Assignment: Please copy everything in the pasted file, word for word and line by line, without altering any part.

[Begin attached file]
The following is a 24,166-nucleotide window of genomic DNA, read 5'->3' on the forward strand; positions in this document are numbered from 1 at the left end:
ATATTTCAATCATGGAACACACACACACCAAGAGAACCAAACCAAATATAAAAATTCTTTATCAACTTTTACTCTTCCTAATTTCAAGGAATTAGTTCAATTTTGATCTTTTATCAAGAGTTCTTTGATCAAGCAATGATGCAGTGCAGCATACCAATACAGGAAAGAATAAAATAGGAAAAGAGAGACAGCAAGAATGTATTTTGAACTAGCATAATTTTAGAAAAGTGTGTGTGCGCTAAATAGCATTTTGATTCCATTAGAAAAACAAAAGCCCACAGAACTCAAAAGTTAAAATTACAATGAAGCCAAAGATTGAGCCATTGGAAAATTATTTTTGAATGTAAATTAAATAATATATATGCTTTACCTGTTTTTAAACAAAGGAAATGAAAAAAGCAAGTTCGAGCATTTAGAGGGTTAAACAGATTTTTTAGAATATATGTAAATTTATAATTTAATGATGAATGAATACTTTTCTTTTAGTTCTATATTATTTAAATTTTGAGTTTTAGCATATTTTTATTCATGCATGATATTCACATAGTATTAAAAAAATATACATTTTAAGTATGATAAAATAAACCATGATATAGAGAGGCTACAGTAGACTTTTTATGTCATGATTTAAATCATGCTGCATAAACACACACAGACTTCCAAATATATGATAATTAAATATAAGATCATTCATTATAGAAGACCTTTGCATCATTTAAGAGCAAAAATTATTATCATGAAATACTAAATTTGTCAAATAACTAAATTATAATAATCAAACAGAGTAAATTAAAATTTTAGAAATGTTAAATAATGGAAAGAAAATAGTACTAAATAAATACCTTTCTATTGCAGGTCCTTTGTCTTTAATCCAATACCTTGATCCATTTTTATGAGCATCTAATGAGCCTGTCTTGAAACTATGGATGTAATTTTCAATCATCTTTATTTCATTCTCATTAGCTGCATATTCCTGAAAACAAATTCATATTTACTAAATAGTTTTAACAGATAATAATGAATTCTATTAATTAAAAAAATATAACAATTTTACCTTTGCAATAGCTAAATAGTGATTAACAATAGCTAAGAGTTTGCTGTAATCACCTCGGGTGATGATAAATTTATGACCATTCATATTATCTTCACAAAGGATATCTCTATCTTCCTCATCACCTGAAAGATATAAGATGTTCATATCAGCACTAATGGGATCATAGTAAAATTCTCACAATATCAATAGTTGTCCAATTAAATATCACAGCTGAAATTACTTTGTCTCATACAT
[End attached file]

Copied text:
The following is a 24,166-nucleotide window of genomic DNA, read 5'->3' on the forward strand; positions in this document are numbered from 1 at the left end:
ATATTTCAATCATGGAACACACACACACCAAGAGAACCAAACCAAATATAAAAATTCTTTATCAACTTTTACTCTTCCTAATTTCAAGGAATTAGTTCAATTTTGATCTTTTATCAAGAGTTCTTTGATCAAGCAATGATGCAGTGCAGCATACCAATACAGGAAAGAATAAAATAGGAAAAGAGAGACAGCAAGAATGTATTTTGAACTAGCATAATTTTAGAAAAGTGTGTGTGCGCTAAATAGCATTTTGATTCCATTAGAAAAACAAAAGCCCACAGAACTCAAAAGTTAAAATTACAATGAAGCCAAAGATTGAGCCATTGGAAAATTATTTTTGAATGTAAATTAAATAATATATATGCTTTACCTGTTTTTAAACAAAGGAAATGAAAAAAGCAAGTTCGAGCATTTAGAGGGTTAAACAGATTTTTTAGAATATATGTAAATTTATAATTTAATGATGAATGAATACTTTTCTTTTAGTTCTATATTATTTAAATTTTGAGTTTTAGCATATTTTTATTCATGCATGATATTCACATAGTATTAAAAAAATATACATTTTAAGTATGATAAAATAAACCATGATATAGAGAGGCTACAGTAGACTTTTTATGTCATGATTTAAATCATGCTGCATAAACACACACAGACTTCCAAATATATGATAATTAAATATAAGATCATTCATTATAGAAGACCTTTGCATCATTTAAGAGCAAAAATTATTATCATGAAATACTAAATTTGTCAAATAACTAAATTATAATAATCAAACAGAGTAAATTAAAATTTTAGAAATGTTAAATAATGGAAAGAAAATAGTACTAAATAAATACCTTTCTATTGCAGGTCCTTTGTCTTTAATCCAATACCTTGATCCATTTTTATGAGCATCTAATGAGCCTGTCTTGAAACTATGGATGTAATTTTCAATCATCTTTATTTCATTCTCATTAGCTGCATATTCCTGAAAACAAATTCATATTTACTAAATAGTTTTAACAGATAATAATGAATTCTATTAATTAAAAAAATATAACAATTTTACCTTTGCAATAGCTAAATAGTGATTAACAATAGCTAAGAGTTTGCTGTAATCACCTCGGGTGATGATAAATTTATGACCATTCATATTATCTTCACAAAGGATATCTCTATCTTCCTCATCACCTGAAAGATATAAGATGTTCATATCAGCACTAATGGGATCATAGTAAAATTCTCACAATATCAATAGTTGTCCAATTAAATATCACAGCTGAAATTACTTTGTCTCATACAT